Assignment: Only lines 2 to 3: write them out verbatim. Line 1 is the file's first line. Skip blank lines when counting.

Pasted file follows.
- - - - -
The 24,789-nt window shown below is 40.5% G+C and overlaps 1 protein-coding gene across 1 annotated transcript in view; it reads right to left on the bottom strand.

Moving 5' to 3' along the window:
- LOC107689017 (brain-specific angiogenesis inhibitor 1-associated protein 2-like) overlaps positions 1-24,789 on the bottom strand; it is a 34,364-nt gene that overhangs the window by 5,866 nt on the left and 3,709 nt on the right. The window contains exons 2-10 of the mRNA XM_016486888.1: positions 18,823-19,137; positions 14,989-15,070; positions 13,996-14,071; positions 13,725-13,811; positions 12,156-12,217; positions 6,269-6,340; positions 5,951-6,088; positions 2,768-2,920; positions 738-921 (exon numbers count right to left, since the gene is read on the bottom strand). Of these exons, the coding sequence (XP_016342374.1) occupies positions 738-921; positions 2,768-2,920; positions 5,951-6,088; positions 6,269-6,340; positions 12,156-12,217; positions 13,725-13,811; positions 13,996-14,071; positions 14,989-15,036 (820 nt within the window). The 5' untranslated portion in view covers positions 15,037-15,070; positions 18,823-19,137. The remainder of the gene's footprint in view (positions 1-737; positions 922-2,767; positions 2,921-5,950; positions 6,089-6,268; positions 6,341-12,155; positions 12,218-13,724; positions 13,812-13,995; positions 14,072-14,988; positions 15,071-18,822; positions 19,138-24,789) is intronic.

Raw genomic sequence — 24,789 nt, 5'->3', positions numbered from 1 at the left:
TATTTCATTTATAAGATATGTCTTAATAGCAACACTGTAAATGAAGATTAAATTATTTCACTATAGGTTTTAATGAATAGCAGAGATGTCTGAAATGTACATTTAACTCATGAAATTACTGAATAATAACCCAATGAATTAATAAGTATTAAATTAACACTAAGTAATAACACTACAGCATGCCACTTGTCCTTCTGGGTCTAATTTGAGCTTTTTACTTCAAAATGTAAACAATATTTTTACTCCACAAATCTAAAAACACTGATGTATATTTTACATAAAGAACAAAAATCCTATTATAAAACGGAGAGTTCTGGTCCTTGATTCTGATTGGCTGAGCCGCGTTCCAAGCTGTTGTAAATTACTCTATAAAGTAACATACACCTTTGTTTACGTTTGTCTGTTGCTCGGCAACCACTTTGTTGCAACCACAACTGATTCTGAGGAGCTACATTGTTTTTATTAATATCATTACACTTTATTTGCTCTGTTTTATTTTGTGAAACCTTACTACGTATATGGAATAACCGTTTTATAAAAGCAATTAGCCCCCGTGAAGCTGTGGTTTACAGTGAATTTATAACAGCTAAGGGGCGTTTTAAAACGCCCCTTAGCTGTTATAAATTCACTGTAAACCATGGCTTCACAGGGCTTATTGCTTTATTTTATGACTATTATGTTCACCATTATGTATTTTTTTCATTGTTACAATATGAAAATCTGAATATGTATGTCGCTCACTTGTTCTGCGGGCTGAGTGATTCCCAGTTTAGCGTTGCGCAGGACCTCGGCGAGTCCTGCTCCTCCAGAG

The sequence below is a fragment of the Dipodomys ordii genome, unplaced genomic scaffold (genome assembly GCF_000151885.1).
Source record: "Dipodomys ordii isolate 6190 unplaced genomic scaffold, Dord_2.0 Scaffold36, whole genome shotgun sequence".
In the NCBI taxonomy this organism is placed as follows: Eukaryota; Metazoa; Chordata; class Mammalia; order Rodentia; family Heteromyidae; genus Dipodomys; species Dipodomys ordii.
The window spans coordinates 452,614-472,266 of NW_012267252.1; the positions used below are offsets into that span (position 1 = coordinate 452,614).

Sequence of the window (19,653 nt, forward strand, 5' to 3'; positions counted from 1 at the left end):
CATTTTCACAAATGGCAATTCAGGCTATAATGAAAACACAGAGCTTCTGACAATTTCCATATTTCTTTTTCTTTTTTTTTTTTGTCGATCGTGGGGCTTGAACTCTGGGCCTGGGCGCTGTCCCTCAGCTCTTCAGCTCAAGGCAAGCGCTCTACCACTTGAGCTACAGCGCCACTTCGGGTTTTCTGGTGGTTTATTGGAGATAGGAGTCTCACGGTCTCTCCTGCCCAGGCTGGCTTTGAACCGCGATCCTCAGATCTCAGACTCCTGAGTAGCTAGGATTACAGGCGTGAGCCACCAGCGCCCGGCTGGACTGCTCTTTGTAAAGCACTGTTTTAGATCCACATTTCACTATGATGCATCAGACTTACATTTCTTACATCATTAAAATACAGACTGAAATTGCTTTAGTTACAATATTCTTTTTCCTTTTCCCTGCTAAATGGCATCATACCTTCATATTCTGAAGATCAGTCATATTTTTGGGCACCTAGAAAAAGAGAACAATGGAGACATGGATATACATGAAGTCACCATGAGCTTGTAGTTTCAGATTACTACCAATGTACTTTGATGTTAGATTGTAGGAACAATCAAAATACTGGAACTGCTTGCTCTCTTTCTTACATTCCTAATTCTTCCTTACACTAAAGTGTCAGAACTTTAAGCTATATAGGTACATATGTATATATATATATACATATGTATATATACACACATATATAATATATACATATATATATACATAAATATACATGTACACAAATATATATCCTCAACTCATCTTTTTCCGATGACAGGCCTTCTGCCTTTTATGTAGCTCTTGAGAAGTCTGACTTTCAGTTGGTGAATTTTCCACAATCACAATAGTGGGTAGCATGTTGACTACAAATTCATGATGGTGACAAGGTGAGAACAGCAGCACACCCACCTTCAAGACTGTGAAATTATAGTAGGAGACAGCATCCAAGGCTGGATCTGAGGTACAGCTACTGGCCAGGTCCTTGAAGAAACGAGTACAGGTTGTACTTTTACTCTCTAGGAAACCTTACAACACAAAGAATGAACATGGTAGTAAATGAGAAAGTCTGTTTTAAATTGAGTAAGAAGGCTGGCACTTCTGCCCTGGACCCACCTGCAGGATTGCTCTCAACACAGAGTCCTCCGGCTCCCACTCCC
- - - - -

Moving 5' to 3' along the window:
- LOC107689017 (brain-specific angiogenesis inhibitor 1-associated protein 2-like) overlaps positions 1-24,789 on the bottom strand; it is a 34,364-nt gene that overhangs the window by 5,866 nt on the left and 3,709 nt on the right. The window contains exons 2-10 of the mRNA XM_016486888.1: positions 18,823-19,137; positions 14,989-15,070; positions 13,996-14,071; positions 13,725-13,811; positions 12,156-12,217; positions 6,269-6,340; positions 5,951-6,088; positions 2,768-2,920; positions 738-921 (exon numbers count right to left, since the gene is read on the bottom strand). Of these exons, the coding sequence (XP_016342374.1) occupies positions 738-921; positions 2,768-2,920; positions 5,951-6,088; positions 6,269-6,340; positions 12,156-12,217; positions 13,725-13,811; positions 13,996-14,071; positions 14,989-15,036 (820 nt within the window). The 5' untranslated portion in view covers positions 15,037-15,070; positions 18,823-19,137. The remainder of the gene's footprint in view (positions 1-737; positions 922-2,767; positions 2,921-5,950; positions 6,089-6,268; positions 6,341-12,155; positions 12,218-13,724; positions 13,812-13,995; positions 14,072-14,988; positions 15,071-18,822; positions 19,138-24,789) is intronic.